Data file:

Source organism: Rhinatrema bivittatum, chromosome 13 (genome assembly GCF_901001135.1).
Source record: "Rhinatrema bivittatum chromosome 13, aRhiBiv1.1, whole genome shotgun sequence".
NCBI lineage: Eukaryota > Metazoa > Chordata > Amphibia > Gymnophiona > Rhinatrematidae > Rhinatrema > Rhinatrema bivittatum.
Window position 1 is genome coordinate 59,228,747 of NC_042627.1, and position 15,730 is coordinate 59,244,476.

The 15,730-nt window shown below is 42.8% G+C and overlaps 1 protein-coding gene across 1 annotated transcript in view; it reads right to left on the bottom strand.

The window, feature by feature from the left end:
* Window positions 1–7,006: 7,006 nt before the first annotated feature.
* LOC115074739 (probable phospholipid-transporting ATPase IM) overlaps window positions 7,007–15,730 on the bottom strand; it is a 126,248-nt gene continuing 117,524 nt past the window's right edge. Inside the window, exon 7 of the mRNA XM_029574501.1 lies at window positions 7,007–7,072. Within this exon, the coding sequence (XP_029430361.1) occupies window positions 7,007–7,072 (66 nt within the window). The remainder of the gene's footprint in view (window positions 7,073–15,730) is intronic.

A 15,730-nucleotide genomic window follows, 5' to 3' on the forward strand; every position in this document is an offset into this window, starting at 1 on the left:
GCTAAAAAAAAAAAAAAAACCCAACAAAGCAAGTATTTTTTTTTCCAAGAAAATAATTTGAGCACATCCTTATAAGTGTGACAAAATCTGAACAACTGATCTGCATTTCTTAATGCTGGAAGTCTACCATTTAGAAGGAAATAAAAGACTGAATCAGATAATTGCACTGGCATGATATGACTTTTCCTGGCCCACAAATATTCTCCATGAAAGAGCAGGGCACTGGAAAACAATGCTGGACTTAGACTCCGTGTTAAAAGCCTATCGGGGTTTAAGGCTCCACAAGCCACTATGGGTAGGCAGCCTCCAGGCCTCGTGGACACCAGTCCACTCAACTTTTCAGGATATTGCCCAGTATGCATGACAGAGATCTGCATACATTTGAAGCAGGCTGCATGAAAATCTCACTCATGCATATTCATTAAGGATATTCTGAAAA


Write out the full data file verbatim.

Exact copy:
Source organism: Rhinatrema bivittatum, chromosome 13 (genome assembly GCF_901001135.1).
Source record: "Rhinatrema bivittatum chromosome 13, aRhiBiv1.1, whole genome shotgun sequence".
NCBI lineage: Eukaryota > Metazoa > Chordata > Amphibia > Gymnophiona > Rhinatrematidae > Rhinatrema > Rhinatrema bivittatum.
Window position 1 is genome coordinate 59,228,747 of NC_042627.1, and position 15,730 is coordinate 59,244,476.

The 15,730-nt window shown below is 42.8% G+C and overlaps 1 protein-coding gene across 1 annotated transcript in view; it reads right to left on the bottom strand.

The window, feature by feature from the left end:
* Window positions 1–7,006: 7,006 nt before the first annotated feature.
* LOC115074739 (probable phospholipid-transporting ATPase IM) overlaps window positions 7,007–15,730 on the bottom strand; it is a 126,248-nt gene continuing 117,524 nt past the window's right edge. Inside the window, exon 7 of the mRNA XM_029574501.1 lies at window positions 7,007–7,072. Within this exon, the coding sequence (XP_029430361.1) occupies window positions 7,007–7,072 (66 nt within the window). The remainder of the gene's footprint in view (window positions 7,073–15,730) is intronic.

A 15,730-nucleotide genomic window follows, 5' to 3' on the forward strand; every position in this document is an offset into this window, starting at 1 on the left:
GCTAAAAAAAAAAAAAAAACCCAACAAAGCAAGTATTTTTTTTTCCAAGAAAATAATTTGAGCACATCCTTATAAGTGTGACAAAATCTGAACAACTGATCTGCATTTCTTAATGCTGGAAGTCTACCATTTAGAAGGAAATAAAAGACTGAATCAGATAATTGCACTGGCATGATATGACTTTTCCTGGCCCACAAATATTCTCCATGAAAGAGCAGGGCACTGGAAAACAATGCTGGACTTAGACTCCGTGTTAAAAGCCTATCGGGGTTTAAGGCTCCACAAGCCACTATGGGTAGGCAGCCTCCAGGCCTCGTGGACACCAGTCCACTCAACTTTTCAGGATATTGCCCAGTATGCATGACAGAGATCTGCATACATTTGAAGCAGGCTGCATGAAAATCTCACTCATGCATATTCATTAAGGATATTCTGAAAA